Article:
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In vitro Dermal Delivery of Epidermal Growth Factor Using Redox-responsive Cubosomes

Kim, Tae Hoon, Yoo, Dae Sung, Kim, Jin-Chul
Biotechnology and bioprocess engineering 2019 v.24 no.2 pp. 273-281
additives, alginates, artificial skin, cell proliferation, cytotoxicity, disulfide bonds, dithiothreitol, epidermal growth factor, permeability, reducing agents, storage temperature, thiazolyl blue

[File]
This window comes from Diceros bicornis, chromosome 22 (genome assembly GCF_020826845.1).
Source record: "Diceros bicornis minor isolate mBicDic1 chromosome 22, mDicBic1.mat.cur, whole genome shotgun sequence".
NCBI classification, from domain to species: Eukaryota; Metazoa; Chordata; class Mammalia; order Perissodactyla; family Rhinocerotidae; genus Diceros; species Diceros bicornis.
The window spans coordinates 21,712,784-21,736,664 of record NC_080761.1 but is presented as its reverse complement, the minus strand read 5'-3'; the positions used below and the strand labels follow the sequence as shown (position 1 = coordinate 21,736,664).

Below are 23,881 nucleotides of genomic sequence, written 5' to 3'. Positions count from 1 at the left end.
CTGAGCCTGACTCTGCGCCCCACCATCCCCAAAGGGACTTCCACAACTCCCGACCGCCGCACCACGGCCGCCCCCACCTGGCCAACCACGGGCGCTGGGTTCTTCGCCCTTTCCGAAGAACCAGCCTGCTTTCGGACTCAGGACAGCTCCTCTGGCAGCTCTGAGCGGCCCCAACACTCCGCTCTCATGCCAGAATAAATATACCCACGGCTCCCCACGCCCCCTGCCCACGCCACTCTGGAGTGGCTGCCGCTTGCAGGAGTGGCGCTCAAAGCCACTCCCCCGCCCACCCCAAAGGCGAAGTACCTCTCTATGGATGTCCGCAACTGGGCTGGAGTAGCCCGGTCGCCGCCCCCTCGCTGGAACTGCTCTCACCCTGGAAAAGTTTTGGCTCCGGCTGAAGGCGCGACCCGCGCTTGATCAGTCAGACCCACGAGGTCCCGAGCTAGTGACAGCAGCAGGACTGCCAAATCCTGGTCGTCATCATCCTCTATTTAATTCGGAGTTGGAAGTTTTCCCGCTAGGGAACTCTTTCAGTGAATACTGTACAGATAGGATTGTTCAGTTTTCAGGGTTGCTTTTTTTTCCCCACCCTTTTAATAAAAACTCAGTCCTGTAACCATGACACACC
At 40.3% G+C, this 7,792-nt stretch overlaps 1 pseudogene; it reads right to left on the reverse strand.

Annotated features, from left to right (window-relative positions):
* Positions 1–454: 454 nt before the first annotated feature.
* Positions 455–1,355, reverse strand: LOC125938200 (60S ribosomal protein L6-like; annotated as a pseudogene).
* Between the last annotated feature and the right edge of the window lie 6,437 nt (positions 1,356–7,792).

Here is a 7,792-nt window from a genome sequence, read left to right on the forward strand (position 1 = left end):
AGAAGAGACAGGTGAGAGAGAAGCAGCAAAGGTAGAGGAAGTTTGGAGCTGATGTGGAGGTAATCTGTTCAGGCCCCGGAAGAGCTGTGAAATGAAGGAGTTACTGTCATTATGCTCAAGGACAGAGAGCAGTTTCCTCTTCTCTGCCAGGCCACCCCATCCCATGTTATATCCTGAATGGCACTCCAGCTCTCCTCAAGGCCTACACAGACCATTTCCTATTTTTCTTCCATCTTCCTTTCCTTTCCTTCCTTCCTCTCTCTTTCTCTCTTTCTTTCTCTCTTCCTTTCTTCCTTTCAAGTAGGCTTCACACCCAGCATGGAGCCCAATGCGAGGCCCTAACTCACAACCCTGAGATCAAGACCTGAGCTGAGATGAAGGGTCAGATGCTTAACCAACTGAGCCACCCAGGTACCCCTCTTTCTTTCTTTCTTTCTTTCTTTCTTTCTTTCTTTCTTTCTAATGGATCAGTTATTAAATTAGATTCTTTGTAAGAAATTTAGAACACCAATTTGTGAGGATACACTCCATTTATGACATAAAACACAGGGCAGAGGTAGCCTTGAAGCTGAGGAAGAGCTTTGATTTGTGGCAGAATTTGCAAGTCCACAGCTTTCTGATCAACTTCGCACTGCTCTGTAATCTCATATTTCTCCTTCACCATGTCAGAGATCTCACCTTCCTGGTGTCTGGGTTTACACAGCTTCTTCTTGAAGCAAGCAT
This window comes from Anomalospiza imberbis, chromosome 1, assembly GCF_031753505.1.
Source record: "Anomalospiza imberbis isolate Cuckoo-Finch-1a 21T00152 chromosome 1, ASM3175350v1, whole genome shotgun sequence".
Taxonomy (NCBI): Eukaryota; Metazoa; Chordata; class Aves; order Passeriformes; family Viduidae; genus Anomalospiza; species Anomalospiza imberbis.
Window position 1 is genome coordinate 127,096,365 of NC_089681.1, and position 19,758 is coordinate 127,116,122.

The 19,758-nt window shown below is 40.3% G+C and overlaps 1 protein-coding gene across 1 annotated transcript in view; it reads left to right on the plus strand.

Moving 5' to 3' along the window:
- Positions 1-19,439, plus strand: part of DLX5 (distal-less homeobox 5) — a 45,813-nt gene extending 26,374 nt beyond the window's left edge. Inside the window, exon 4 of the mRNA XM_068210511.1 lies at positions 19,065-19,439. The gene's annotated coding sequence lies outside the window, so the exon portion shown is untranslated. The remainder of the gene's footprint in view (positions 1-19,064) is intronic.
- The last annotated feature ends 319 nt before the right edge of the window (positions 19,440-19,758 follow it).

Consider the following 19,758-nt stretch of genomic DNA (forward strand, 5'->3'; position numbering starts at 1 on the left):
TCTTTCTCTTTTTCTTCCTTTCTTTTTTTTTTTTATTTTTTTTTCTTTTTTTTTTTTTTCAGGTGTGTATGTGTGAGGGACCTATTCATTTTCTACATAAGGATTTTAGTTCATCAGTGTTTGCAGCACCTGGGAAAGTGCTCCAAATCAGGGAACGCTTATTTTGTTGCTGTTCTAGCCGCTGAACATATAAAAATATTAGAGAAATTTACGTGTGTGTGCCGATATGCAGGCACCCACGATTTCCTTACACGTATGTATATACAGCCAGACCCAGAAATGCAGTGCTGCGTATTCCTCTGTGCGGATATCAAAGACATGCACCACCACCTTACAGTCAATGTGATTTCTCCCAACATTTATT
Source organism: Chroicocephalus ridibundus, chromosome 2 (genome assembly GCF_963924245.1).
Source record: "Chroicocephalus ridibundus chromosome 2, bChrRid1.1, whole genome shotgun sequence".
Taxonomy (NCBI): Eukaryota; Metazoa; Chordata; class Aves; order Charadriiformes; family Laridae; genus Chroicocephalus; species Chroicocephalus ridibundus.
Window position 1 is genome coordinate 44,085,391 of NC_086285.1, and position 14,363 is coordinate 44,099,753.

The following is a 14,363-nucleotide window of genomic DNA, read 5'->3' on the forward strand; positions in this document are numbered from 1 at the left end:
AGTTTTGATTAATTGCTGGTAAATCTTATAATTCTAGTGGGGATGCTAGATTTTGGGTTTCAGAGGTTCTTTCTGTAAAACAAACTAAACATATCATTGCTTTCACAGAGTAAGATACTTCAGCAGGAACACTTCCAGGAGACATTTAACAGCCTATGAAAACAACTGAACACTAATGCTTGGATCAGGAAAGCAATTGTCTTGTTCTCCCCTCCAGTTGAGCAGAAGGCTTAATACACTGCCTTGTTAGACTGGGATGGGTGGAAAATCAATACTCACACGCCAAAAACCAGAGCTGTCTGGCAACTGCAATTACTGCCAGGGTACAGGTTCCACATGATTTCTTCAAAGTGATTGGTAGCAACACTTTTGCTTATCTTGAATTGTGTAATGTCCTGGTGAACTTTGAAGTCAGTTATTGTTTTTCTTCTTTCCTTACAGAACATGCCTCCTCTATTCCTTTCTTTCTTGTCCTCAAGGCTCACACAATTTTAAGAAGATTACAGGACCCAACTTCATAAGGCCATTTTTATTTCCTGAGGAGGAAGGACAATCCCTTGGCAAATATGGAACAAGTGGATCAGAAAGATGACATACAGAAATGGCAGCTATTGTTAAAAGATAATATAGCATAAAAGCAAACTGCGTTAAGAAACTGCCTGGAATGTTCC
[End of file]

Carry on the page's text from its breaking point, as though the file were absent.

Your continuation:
Reduction-responsive monoolein (MO) cubosome was prepared for the dermal delivery of epidermal growth factor (EGF) by including cystamine-crosslinked alginate in the water channel of the cubosome. On atomic force micrograph, the cubosome was found as round particles and it was tens of nanometers in diameter. Additives such as alginate, cystamine, and EGF seemed to have little effect on the size and the shape of cubosome. The release of EGF from the cubosome was promoted by dithiothreitol (DTT, a reducing agent), possibly because the disulfide bond of the cross-linker (cystamine) might be broken by the reducing agent. The cubosome promoted the permeation of EGF through an artificial skin mounted on a diffusion cell. Thiazolyl blue tetrazolium bromide (MTT) assay revealed that the cubosome exhibited no marked cellular toxicity after it was incubated with cell (CCD-986sk) for 24 h as long as the concentration was not greater than 20 ug/mL. Free EGF could hardly promote the cell proliferation at all the concentrations tested (0.25 ppm–1 ppm). EGF contained in the cubosome suspension significantly enhanced cell proliferation when EGF concentration was 0.75 and 1 ppm. EGF contained in the cubosome suspension could maintain about 85% of the initial biological activity while it was stored at 25°C for 4 weeks.